The Drummer Crab
The Drummer Crab (Le Crab Tambour 1977) dir. Pierre Scheoudorffer cine. Raoul Coutard
This is another one of these multiple flashback movies although this time the narrative owes its inspiration to Joseph Conrad. The "Marlowe" of this story is a naval doctor who, during a resupply mission by a French warship to the fishing trawlers on the Grand Banks, hears various stories about a former associate and survivor of the French involvement in Indo-China, a Lt. Wilsdorf, aka "the Drummer Crab".
In many ways this is a tedious piece, full of bogus romanticism as only the French know it, altho' it is saved by the occasional good scene and the cinematography of R. Coutard (who also shot Breathless).
Wilsdorfis a sentimental outsider, a man who walks everywhere with a black cat on his shoulder ("My conscience -- all black and not very pretty to see.") We see him through the various narrations (mostly drunken) of different officers, detailing the Crab's eclectic career up until the present (the middle seventies).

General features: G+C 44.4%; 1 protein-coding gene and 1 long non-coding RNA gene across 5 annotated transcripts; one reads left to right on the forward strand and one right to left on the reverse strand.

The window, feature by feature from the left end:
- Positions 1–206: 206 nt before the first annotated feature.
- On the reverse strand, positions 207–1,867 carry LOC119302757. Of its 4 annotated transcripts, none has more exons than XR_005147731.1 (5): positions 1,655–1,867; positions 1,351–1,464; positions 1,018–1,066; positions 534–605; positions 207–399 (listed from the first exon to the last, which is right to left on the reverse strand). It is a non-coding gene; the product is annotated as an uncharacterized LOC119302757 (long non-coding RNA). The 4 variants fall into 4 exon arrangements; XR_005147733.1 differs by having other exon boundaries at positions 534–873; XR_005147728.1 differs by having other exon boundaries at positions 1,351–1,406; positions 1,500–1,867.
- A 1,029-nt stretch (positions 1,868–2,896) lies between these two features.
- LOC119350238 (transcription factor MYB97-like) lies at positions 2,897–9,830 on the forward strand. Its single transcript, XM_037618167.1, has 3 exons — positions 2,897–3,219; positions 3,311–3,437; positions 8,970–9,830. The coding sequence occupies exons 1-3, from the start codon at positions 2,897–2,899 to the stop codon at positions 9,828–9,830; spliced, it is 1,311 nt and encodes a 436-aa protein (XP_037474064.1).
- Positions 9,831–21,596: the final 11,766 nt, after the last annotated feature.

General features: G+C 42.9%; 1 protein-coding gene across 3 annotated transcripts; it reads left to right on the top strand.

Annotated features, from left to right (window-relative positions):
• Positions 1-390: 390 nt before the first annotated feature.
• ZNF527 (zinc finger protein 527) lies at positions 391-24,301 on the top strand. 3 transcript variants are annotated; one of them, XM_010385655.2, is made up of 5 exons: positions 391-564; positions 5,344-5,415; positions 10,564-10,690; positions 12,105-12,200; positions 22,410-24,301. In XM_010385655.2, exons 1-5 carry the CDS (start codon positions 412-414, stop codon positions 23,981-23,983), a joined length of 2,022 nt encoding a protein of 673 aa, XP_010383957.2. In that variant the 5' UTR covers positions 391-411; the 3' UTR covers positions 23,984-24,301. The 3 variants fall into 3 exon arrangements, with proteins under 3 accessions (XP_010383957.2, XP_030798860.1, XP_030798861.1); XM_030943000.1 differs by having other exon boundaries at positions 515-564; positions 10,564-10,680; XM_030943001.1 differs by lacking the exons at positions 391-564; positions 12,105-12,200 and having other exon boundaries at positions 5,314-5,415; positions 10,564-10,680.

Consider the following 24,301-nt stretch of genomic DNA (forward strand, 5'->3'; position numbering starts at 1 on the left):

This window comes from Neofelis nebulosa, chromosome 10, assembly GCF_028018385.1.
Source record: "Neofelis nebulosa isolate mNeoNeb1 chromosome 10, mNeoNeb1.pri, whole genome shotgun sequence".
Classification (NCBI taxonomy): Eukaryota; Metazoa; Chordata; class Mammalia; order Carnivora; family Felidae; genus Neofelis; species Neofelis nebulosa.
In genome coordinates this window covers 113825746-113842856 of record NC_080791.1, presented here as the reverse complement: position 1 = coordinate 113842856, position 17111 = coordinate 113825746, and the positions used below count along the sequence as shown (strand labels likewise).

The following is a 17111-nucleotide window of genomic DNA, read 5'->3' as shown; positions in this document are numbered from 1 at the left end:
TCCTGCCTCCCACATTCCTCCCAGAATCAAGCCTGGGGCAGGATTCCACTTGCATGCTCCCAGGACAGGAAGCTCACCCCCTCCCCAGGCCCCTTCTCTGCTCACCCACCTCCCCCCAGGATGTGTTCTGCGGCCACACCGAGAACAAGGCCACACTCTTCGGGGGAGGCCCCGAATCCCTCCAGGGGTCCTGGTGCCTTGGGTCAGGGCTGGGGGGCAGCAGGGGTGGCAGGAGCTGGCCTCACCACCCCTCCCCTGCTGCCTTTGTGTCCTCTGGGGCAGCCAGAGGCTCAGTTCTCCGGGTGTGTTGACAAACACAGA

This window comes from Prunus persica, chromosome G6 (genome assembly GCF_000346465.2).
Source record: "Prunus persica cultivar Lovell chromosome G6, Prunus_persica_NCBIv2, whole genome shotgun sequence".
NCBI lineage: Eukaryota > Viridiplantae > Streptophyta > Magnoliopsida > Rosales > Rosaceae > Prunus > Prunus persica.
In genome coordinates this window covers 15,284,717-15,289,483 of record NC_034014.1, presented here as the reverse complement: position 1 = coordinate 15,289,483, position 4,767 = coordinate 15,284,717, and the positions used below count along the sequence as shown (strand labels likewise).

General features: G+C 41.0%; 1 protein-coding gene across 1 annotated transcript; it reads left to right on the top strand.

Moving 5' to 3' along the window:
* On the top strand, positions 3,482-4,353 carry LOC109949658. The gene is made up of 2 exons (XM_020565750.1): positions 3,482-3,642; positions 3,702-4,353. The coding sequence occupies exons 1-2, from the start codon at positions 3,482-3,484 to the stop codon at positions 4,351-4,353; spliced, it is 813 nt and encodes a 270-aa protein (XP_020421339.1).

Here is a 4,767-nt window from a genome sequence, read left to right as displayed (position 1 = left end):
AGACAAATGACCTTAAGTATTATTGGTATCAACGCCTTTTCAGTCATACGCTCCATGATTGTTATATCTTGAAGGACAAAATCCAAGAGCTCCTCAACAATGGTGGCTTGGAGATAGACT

There's probably a symbolic intent here, with the Captain of the warship dying of cancer but stoically hanging on from a brief rendez vous with the Crab on the high seas off Newfoundland... and the Crab, seen only via his words over the radio ("Farewell") heads off in his trawler into the ice flows of Greenland. He is, of course, alienated from Europe and the Captain, "all for the glory of France."
Well, this is a good example of novelle vague ideology -- the dialectic of documentary and fiction -- with, alas, boring results.
© LR 8/2/88
Film Court | copyright 1999 | Lawrence Russell